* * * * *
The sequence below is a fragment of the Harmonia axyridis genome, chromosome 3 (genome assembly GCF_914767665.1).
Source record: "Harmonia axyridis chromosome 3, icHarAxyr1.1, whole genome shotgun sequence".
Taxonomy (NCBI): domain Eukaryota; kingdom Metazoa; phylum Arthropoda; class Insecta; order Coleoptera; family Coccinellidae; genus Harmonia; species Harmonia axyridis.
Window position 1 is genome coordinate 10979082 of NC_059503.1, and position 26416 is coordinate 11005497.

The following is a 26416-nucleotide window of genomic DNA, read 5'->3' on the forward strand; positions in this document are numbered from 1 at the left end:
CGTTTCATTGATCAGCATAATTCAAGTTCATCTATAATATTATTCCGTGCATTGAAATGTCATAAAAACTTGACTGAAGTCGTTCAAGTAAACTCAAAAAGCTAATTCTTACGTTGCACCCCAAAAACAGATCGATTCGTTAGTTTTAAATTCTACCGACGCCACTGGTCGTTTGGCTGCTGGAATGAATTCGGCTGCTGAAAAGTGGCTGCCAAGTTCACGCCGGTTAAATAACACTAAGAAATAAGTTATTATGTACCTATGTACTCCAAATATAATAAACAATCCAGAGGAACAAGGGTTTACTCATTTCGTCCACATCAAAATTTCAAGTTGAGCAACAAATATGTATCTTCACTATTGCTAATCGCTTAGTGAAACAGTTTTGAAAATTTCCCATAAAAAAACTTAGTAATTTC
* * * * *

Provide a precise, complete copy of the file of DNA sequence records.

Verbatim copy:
The sequence below is a fragment of the Harmonia axyridis genome, chromosome 3 (genome assembly GCF_914767665.1).
Source record: "Harmonia axyridis chromosome 3, icHarAxyr1.1, whole genome shotgun sequence".
Taxonomy (NCBI): domain Eukaryota; kingdom Metazoa; phylum Arthropoda; class Insecta; order Coleoptera; family Coccinellidae; genus Harmonia; species Harmonia axyridis.
Window position 1 is genome coordinate 10979082 of NC_059503.1, and position 26416 is coordinate 11005497.

The following is a 26416-nucleotide window of genomic DNA, read 5'->3' on the forward strand; positions in this document are numbered from 1 at the left end:
CGTTTCATTGATCAGCATAATTCAAGTTCATCTATAATATTATTCCGTGCATTGAAATGTCATAAAAACTTGACTGAAGTCGTTCAAGTAAACTCAAAAAGCTAATTCTTACGTTGCACCCCAAAAACAGATCGATTCGTTAGTTTTAAATTCTACCGACGCCACTGGTCGTTTGGCTGCTGGAATGAATTCGGCTGCTGAAAAGTGGCTGCCAAGTTCACGCCGGTTAAATAACACTAAGAAATAAGTTATTATGTACCTATGTACTCCAAATATAATAAACAATCCAGAGGAACAAGGGTTTACTCATTTCGTCCACATCAAAATTTCAAGTTGAGCAACAAATATGTATCTTCACTATTGCTAATCGCTTAGTGAAACAGTTTTGAAAATTTCCCATAAAAAAACTTAGTAATTTC